So, it shows it's very important to both Yogaswami and Gurudeva the idea that you're a soul. Well, what does that mean? Gurudeva explains it quite nicely here in this first quote we had. You're a: "... soul--rather than a mind, an intellectual and emotional type or a worthless person..."

So lots people these days are very active in the intellect. And, I was talking to one young man recently and he was saying he's always thinking. There's not a waking moment that he's not thinking about something. And I told him: "Well I'm never thinking, unless I want to be." But he was so involved in the intellect that he didn't really know how to stop it. And of course, that's not good. We look at the intellect as a tool, like the internet. If you're glued to the screen all day, jumping around from website to website obviously it's a problem. But if you say: I need to know something, you go, you find something, you find it and then you come out of the internet and you're using it as a tool, very controlled tool. So the intellect should be the same thing. It should be a tool that we turn on and off to accomplish a specific task. It shouldn't be running all day long. There's no need for it.

And then emotions, obviously the ups and downs of emotions are very distracting from inner life. So we need to learn to bring those under reasonable control. And a "worthless person" means a negative self-concept. So sometimes we grow up thinking other people are better than we are and we're not very good at this and that. We have a negative self-concept. And of course it comes from what our parents say, what our teachers say, it's not something we created on our own. They helped us create it. They were co-creators of this negative self-concept. So, if that's the case we have to work ourselves out of it. And Gurudeva gives us very fine tool for that which is called affirmations. And we can change our negative self-concept into a positive one over a period of a few years by regularly using affirmations.

But, we don't want to stop there. But we do need a positive self-concept. You can't really move from a negative self-concept to realizing that you're the soul. Too big a step. You rather move from a negative self-concept to a positive self-concept then from the positive self-concept into the idea that you're a divine being.

So, moving on to the second one. Satchidananda.

Gurudeva says: "In my experience, the anahata chakra is the resting place of dynamic complacency..."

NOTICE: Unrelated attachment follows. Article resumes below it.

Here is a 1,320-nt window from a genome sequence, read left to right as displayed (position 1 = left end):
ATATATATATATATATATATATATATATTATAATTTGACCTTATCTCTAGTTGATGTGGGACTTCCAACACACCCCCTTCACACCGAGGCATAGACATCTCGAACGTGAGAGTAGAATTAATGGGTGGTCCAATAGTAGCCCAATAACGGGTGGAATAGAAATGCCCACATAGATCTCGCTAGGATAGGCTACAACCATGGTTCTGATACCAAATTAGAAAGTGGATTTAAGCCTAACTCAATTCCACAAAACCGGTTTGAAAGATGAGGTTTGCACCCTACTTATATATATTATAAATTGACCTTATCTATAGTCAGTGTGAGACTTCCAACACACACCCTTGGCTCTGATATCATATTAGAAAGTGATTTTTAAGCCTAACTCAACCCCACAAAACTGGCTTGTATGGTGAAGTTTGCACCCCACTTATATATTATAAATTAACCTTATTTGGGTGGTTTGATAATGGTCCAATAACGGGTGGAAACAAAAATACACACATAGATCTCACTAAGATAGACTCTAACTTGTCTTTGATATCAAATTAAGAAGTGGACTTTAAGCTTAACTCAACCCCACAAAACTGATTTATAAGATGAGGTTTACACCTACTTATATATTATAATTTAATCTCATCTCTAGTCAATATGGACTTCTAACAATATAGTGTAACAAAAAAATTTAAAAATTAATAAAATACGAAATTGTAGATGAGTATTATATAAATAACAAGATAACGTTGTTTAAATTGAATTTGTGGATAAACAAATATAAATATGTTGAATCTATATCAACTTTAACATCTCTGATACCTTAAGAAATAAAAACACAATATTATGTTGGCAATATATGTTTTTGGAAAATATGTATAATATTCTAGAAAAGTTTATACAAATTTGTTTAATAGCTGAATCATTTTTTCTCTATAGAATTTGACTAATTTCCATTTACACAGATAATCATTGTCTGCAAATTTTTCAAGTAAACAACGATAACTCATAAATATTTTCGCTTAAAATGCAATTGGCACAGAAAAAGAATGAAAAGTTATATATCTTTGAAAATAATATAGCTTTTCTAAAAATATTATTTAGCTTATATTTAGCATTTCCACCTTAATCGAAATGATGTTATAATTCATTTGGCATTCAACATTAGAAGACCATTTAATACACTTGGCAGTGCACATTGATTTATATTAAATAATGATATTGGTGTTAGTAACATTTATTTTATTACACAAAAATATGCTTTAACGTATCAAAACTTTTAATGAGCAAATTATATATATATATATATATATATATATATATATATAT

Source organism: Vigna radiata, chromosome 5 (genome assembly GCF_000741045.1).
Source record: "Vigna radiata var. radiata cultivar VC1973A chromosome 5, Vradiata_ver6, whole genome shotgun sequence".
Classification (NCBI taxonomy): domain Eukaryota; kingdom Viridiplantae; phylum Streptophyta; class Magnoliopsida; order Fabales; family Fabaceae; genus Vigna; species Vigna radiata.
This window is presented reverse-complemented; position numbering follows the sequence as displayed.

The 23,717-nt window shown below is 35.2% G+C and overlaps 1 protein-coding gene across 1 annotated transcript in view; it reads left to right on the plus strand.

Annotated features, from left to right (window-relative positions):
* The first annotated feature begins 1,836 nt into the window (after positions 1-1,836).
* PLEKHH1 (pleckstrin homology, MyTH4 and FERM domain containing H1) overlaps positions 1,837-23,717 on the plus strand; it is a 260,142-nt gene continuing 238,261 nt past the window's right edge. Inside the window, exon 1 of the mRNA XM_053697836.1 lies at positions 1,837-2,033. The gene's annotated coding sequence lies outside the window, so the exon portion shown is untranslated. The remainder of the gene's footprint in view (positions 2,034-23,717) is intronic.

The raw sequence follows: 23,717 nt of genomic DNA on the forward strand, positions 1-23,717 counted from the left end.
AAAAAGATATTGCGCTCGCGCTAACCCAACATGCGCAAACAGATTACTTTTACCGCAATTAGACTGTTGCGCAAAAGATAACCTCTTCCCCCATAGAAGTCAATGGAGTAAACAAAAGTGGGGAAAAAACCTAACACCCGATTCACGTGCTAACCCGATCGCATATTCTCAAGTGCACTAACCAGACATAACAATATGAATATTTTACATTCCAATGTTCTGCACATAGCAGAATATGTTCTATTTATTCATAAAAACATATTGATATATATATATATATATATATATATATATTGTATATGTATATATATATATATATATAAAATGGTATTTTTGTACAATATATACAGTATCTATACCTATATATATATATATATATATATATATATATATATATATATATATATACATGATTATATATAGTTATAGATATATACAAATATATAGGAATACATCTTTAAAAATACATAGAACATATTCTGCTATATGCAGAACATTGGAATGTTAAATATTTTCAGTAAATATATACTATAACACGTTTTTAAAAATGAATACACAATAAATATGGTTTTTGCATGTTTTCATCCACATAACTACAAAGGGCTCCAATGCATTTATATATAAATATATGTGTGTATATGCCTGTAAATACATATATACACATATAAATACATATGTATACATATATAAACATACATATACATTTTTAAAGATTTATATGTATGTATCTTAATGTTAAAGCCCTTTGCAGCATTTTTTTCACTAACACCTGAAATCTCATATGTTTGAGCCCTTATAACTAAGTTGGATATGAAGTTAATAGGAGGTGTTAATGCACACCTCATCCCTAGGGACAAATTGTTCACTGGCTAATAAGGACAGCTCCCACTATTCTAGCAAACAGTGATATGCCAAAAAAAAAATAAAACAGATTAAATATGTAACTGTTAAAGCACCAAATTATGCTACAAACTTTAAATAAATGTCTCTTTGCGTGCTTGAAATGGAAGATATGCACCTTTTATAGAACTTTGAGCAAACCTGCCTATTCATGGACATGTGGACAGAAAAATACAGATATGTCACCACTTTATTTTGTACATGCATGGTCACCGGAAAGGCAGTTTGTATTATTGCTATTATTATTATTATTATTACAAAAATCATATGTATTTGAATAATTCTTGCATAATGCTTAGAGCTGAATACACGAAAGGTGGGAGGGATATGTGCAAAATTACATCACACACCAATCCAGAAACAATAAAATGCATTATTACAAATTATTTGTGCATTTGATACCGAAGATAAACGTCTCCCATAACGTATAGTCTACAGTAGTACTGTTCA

Interesting phrase that, ponder dynamic complacency. Normally complacency is not dynamic but this is dynamic complacency which I think you could really say is another way of saying contentment.

"... of thoughtful perception and quietude..."

This is anahatha, the fourth chakra.

"...Those of a lower nature arriving in the bloom of this chakra are released from turbulent emotions, conflicting thoughts and disturbances..."

That's pretty good, right? Imagine being free of all those: Turbulent emotions, conflicting thoughts and disturbances.

"...This to many is the end of the path, attaining peace or shanti. Once one attains shanti as just described, in my experience, this marks the beginning of the path, or part two, the second level. It is from here that the practices of raja yoga take hold, once shanti is attained. In the anahata chakra and vishuddha chakra, Satchidananda, the all-pervasive being of oneness, of the underlying being of the universe, is attained and experienced."

So that's a clear goal there. And I wrote about it in a Publisher's Desk in the last few years. I said: An Alternative to Happiness. Remember that one? I was talking about this idea of the realm of the anahata chakra, happiness when it comes from external sources is followed by guess what? Sadness right? The coin has two sides. Look at one then you look at the other. So, happiness goes down to sadness or joy goes down to sorrow. When it comes from the outside world we can't sustain it. It has an opposite. Gurudeva has some nice writings on that. So we're looking for something that's more stable and that of course is this chakra about inner experience of being content. Permanent contentment. So if we can see ourselves from the disturbances of the lower chakras, the first three, then we can live in that state and as Gurudeva says: Congratulations, now you can begin part two. He doesn't say congratulations you're finished. Says: Congratulations! Now you can start the serious work.